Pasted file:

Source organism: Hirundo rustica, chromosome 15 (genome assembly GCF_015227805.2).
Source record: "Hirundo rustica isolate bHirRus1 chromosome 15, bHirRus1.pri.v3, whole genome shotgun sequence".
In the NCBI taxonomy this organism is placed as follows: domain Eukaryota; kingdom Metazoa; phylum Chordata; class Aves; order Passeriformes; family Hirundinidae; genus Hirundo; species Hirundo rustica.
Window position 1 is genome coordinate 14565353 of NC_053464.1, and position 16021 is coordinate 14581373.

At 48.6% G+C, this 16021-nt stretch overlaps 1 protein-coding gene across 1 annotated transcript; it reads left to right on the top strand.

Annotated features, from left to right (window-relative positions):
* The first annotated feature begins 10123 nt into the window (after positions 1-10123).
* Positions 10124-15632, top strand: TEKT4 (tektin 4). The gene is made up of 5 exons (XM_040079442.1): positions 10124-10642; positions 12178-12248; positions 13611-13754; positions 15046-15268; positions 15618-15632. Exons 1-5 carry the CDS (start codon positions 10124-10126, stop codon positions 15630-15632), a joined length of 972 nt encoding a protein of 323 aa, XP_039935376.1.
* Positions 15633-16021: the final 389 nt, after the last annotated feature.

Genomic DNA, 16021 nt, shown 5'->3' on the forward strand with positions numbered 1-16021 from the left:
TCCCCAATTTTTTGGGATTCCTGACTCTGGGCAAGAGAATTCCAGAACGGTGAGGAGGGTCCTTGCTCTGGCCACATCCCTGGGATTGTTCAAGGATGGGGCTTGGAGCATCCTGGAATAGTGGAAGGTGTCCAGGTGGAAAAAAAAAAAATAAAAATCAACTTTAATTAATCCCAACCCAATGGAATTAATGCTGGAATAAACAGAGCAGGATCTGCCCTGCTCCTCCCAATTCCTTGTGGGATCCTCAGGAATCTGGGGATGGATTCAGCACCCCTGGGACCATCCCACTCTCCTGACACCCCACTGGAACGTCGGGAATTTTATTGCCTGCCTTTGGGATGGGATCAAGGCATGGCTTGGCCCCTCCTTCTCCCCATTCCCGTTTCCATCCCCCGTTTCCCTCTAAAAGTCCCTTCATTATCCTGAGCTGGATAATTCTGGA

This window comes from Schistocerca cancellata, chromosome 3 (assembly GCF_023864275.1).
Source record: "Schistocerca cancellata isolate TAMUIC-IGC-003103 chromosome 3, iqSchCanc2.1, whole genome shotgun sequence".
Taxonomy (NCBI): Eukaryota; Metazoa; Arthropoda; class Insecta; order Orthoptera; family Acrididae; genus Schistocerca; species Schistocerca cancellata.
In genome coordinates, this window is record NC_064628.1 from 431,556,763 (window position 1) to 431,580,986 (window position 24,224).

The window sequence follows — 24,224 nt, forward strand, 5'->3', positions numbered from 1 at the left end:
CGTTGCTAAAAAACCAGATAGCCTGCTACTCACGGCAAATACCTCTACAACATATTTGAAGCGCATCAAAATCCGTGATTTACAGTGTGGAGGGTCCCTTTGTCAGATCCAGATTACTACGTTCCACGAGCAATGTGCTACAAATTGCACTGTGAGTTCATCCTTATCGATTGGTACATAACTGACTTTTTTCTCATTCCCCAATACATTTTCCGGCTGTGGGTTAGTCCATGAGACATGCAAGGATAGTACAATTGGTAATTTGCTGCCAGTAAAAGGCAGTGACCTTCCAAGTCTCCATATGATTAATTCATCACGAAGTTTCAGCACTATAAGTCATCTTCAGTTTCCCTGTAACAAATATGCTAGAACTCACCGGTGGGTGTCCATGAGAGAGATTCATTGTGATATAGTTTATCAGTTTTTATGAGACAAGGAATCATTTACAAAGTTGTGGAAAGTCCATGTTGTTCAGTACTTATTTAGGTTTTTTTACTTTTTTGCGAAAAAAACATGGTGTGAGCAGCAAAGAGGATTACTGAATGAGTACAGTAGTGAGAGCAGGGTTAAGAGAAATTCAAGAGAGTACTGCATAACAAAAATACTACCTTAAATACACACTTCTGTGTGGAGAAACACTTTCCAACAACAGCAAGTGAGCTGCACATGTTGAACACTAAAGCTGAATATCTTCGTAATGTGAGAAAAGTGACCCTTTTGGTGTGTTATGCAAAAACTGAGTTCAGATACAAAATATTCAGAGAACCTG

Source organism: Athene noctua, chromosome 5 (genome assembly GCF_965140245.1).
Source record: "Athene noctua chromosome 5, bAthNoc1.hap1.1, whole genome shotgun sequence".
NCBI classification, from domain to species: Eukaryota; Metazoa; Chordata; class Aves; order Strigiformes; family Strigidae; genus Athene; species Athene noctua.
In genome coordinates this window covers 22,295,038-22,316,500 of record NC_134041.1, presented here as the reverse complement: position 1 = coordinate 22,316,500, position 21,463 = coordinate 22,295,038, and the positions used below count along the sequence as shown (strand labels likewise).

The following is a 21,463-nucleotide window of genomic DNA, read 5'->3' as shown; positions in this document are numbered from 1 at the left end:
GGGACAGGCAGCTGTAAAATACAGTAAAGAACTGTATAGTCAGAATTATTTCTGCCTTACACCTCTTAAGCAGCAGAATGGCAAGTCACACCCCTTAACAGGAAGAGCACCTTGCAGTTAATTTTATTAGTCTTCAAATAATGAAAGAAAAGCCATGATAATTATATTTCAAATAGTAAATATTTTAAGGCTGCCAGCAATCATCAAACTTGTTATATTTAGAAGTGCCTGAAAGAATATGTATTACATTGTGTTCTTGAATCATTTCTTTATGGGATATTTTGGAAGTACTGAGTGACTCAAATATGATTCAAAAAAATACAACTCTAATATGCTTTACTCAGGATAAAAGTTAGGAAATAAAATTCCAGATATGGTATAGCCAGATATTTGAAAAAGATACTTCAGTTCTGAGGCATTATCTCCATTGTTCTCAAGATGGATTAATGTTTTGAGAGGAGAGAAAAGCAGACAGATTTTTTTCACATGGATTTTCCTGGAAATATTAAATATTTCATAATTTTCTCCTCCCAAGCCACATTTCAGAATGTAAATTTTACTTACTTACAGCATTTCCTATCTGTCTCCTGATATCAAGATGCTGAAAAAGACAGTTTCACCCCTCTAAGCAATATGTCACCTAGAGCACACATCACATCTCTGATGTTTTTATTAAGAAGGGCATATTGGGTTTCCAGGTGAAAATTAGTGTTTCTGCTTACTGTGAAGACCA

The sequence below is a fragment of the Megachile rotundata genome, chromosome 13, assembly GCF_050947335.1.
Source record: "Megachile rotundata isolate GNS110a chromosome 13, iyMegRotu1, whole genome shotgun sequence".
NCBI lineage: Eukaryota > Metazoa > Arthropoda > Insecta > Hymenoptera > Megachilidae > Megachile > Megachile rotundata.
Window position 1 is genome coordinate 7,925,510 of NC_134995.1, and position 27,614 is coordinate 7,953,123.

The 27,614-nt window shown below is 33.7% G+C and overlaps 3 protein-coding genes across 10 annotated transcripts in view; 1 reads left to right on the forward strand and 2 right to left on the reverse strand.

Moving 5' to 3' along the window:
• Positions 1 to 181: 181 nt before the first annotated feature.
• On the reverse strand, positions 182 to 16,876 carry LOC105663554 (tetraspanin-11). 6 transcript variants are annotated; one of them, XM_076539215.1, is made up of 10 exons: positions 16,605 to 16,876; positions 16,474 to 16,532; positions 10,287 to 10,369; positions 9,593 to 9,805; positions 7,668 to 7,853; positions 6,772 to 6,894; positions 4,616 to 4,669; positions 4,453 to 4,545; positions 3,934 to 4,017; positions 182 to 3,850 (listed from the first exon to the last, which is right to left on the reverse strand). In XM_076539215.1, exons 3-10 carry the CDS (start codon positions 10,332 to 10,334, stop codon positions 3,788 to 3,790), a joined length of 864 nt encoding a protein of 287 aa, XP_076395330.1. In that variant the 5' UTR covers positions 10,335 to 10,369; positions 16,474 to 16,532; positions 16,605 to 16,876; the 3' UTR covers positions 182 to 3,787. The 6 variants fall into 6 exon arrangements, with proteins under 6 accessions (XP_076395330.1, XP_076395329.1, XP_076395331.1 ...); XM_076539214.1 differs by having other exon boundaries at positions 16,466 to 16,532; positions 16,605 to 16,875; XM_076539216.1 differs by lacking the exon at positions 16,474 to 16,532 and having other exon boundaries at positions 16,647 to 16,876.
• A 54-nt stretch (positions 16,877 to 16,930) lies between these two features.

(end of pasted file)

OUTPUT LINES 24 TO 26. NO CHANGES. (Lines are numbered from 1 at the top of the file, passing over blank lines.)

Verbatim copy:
The sequence below is a fragment of the Megachile rotundata genome, chromosome 13, assembly GCF_050947335.1.
Source record: "Megachile rotundata isolate GNS110a chromosome 13, iyMegRotu1, whole genome shotgun sequence".
NCBI lineage: Eukaryota > Metazoa > Arthropoda > Insecta > Hymenoptera > Megachilidae > Megachile > Megachile rotundata.